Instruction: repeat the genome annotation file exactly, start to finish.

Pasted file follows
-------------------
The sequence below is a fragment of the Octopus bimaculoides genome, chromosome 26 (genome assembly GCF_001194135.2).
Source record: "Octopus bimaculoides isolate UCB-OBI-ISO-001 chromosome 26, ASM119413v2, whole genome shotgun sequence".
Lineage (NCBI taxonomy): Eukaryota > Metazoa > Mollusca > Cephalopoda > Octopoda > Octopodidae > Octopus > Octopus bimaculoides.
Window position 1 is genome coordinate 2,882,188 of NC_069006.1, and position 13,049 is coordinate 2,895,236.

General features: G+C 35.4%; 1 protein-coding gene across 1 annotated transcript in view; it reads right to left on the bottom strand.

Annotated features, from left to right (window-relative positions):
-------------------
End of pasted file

The sequence below is a fragment of the Octopus bimaculoides genome, chromosome 26 (genome assembly GCF_001194135.2).
Source record: "Octopus bimaculoides isolate UCB-OBI-ISO-001 chromosome 26, ASM119413v2, whole genome shotgun sequence".
Lineage (NCBI taxonomy): Eukaryota > Metazoa > Mollusca > Cephalopoda > Octopoda > Octopodidae > Octopus > Octopus bimaculoides.
Window position 1 is genome coordinate 2,882,188 of NC_069006.1, and position 13,049 is coordinate 2,895,236.

General features: G+C 35.4%; 1 protein-coding gene across 1 annotated transcript in view; it reads right to left on the bottom strand.

Annotated features, from left to right (window-relative positions):